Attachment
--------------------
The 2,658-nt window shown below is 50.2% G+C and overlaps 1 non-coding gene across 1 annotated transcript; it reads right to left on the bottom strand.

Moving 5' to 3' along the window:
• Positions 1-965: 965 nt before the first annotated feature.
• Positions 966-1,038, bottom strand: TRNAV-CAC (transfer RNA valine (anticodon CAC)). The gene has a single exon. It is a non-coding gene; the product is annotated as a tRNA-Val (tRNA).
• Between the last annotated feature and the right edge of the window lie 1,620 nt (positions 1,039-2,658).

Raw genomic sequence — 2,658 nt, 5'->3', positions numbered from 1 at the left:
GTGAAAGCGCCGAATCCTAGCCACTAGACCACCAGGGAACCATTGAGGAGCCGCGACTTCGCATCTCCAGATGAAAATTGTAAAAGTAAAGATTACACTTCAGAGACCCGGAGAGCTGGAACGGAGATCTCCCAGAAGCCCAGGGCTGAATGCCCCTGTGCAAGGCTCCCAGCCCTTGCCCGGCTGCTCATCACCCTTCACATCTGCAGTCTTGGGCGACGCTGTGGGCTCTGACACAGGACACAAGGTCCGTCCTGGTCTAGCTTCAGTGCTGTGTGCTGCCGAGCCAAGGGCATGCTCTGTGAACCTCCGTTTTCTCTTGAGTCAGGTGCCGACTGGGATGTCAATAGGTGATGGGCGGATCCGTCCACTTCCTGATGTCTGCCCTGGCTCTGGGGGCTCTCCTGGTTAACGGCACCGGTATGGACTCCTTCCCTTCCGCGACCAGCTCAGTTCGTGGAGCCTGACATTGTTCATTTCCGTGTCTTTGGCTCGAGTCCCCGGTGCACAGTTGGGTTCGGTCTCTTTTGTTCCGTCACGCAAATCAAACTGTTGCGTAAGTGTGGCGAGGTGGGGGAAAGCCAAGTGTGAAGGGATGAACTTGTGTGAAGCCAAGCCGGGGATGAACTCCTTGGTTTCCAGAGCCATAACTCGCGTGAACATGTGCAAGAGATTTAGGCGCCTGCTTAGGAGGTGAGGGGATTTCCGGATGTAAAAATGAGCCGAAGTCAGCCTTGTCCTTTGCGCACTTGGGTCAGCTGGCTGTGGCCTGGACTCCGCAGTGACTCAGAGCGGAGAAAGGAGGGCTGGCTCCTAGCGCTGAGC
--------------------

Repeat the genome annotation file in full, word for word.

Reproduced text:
The 2,658-nt window shown below is 50.2% G+C and overlaps 1 non-coding gene across 1 annotated transcript; it reads right to left on the bottom strand.

Moving 5' to 3' along the window:
• Positions 1-965: 965 nt before the first annotated feature.
• Positions 966-1,038, bottom strand: TRNAV-CAC (transfer RNA valine (anticodon CAC)). The gene has a single exon. It is a non-coding gene; the product is annotated as a tRNA-Val (tRNA).
• Between the last annotated feature and the right edge of the window lie 1,620 nt (positions 1,039-2,658).

Raw genomic sequence — 2,658 nt, 5'->3', positions numbered from 1 at the left:
GTGAAAGCGCCGAATCCTAGCCACTAGACCACCAGGGAACCATTGAGGAGCCGCGACTTCGCATCTCCAGATGAAAATTGTAAAAGTAAAGATTACACTTCAGAGACCCGGAGAGCTGGAACGGAGATCTCCCAGAAGCCCAGGGCTGAATGCCCCTGTGCAAGGCTCCCAGCCCTTGCCCGGCTGCTCATCACCCTTCACATCTGCAGTCTTGGGCGACGCTGTGGGCTCTGACACAGGACACAAGGTCCGTCCTGGTCTAGCTTCAGTGCTGTGTGCTGCCGAGCCAAGGGCATGCTCTGTGAACCTCCGTTTTCTCTTGAGTCAGGTGCCGACTGGGATGTCAATAGGTGATGGGCGGATCCGTCCACTTCCTGATGTCTGCCCTGGCTCTGGGGGCTCTCCTGGTTAACGGCACCGGTATGGACTCCTTCCCTTCCGCGACCAGCTCAGTTCGTGGAGCCTGACATTGTTCATTTCCGTGTCTTTGGCTCGAGTCCCCGGTGCACAGTTGGGTTCGGTCTCTTTTGTTCCGTCACGCAAATCAAACTGTTGCGTAAGTGTGGCGAGGTGGGGGAAAGCCAAGTGTGAAGGGATGAACTTGTGTGAAGCCAAGCCGGGGATGAACTCCTTGGTTTCCAGAGCCATAACTCGCGTGAACATGTGCAAGAGATTTAGGCGCCTGCTTAGGAGGTGAGGGGATTTCCGGATGTAAAAATGAGCCGAAGTCAGCCTTGTCCTTTGCGCACTTGGGTCAGCTGGCTGTGGCCTGGACTCCGCAGTGACTCAGAGCGGAGAAAGGAGGGCTGGCTCCTAGCGCTGAGC